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Cancer. 2017 Jul 15;123(14):2735-2742. doi: 10.1002/cncr.30633. Epub 2017 Mar 7.

Retrospective review of serotonergic medication tolerability in patients with neuroendocrine tumors with biochemically proven carcinoid syndrome.

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Harvard Medical School, Boston, Massachusetts.
Department of Psychosocial Oncology and Palliative Care, Dana-Farber Cancer Institute, Boston, Massachusetts.
Department of Psychiatry, Brigham and Women's Hospital, Boston, Massachusetts.
Center for Gastrointestinal Oncology, Dana-Farber Cancer Institute, Boston, Massachusetts.



Patients with carcinoid tumors frequently could benefit from the pharmacologic treatment of depression and anxiety. However, many prescribers avoid serotonergic medications due to the theoretical risk of exacerbating carcinoid syndrome.


The authors conducted a retrospective chart review of patients with carcinoid tumors and elevated serotonin levels (as measured by 24-hour urine 5-hydroxyindoleacetic acid [5-HIAA]) at Dana-Farber/Brigham and Women's Cancer Center who initiated treatment with serotonergic antidepressants after a carcinoid diagnosis from 2003 to 2016. Each medication regimen was categorized based on the presence of adverse interactions as defined by clinical worsening of symptoms of carcinoid syndrome in the absence of progressive disease that temporally correlated with a serotonergic medication trial.


A total of 73 serotonergic regimens received by 52 patients were included in the primary analysis. Among these medication trials, 8.2% of the regimens (6 regimens) were categorized as being associated with a likely adverse interaction, 61.6% of the regimens (45 regimens) were categorized as having no adverse reaction, 9.6% of the regimens (7 regimens) were categorized as an unlikely adverse reaction, and 20.6% of the regimens (15 regimens) were categorized as unknown. It is interesting to note that none of the 73 trials resulted in a carcinoid crisis requiring emergency care or hospitalization. Only 3 patients discontinued serotonergic medications due to worsening carcinoid syndrome.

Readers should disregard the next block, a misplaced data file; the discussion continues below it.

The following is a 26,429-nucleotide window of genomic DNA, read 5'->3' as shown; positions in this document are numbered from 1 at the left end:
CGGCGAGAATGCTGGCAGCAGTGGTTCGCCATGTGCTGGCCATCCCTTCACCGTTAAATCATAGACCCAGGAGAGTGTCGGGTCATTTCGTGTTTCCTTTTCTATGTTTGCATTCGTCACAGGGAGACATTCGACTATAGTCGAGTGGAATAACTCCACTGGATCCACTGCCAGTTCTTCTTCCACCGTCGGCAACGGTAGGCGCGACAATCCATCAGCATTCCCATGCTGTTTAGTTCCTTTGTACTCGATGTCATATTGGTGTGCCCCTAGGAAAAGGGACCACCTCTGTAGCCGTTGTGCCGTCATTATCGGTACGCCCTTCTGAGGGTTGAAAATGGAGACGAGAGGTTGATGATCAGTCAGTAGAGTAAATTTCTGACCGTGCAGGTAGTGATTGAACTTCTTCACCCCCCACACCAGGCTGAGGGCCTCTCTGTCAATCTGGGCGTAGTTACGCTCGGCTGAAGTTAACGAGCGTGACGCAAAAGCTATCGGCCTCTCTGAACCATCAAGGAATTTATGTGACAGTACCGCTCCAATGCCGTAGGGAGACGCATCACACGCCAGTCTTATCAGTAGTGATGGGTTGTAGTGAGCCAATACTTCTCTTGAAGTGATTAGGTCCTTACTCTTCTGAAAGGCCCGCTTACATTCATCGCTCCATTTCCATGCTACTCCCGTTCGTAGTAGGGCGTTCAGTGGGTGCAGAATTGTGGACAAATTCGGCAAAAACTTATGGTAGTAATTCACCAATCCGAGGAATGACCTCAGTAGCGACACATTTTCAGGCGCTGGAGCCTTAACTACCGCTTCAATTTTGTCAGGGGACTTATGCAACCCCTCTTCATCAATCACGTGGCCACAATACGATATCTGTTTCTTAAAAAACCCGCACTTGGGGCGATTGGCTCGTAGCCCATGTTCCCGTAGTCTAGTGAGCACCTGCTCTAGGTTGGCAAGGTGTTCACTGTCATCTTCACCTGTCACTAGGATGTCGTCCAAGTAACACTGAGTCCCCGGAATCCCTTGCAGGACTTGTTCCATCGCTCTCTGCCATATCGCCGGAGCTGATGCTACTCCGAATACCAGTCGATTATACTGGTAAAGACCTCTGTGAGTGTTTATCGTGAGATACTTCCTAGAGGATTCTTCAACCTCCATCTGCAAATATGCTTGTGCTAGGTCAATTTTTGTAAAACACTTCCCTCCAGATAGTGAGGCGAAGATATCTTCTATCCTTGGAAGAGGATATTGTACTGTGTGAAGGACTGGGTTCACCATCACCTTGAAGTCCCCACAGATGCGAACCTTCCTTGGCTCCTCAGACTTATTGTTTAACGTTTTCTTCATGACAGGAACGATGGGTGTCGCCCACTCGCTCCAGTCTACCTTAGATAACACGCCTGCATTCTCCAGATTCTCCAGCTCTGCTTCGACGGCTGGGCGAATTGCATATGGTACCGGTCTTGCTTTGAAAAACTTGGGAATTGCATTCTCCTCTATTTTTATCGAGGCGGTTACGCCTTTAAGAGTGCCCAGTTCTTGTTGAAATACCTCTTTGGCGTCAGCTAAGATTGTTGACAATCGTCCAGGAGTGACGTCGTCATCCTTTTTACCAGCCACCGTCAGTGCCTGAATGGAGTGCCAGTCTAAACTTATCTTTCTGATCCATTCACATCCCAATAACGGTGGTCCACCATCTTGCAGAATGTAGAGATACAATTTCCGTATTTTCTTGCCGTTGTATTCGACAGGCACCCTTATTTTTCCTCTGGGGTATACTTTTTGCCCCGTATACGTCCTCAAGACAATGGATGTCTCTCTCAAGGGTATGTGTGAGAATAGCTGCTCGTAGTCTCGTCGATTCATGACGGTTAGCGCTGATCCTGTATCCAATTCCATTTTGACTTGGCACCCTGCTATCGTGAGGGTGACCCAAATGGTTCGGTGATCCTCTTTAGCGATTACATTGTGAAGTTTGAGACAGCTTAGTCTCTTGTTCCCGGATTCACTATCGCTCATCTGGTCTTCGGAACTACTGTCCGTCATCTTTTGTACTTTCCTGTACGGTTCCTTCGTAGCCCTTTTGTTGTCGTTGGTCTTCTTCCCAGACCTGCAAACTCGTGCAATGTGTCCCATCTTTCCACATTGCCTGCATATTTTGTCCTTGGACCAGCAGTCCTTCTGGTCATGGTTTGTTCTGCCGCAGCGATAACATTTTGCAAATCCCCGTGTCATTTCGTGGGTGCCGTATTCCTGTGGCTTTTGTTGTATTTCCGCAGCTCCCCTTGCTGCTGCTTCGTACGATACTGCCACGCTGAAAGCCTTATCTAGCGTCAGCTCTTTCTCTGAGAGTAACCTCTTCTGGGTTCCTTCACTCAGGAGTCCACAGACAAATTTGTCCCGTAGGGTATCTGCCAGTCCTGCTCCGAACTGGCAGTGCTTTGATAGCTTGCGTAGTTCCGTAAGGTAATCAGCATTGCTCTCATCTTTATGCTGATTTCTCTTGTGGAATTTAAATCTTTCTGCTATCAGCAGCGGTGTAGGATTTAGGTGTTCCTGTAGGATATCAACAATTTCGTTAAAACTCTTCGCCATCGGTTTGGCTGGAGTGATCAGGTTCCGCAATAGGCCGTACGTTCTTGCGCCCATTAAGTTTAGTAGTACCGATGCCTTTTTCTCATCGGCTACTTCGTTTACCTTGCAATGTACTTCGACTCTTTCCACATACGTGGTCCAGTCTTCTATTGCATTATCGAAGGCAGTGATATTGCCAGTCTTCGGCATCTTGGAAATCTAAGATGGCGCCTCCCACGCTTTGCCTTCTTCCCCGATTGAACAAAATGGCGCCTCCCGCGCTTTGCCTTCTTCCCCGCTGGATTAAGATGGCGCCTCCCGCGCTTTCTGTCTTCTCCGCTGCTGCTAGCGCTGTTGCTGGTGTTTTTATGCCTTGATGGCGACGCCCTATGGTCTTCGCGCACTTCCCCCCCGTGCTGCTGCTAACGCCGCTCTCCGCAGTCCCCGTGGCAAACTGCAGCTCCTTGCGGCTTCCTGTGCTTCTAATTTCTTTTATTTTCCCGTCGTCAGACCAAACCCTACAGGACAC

Serotonergic medications appear to be a safe option for the treatment of depressive and anxiety symptoms in the majority of patients with neuroendocrine tumors and carcinoid syndrome. In the current study, <10% of patients developed a combination of flushing, diarrhea, and bloating after the initiation of serotonergic medications. Clinicians can begin with low doses, monitor these symptoms, and reduce the dose or discontinue the medication if necessary. Cancer 2017;123:2735-42. © 2017 American Cancer Society.


anxiety; carcinoid syndrome; carcinoid tumor; depression; neuroendocrine tumor; selective serotonin reuptake inhibitor (SSRI); serotonergic medication

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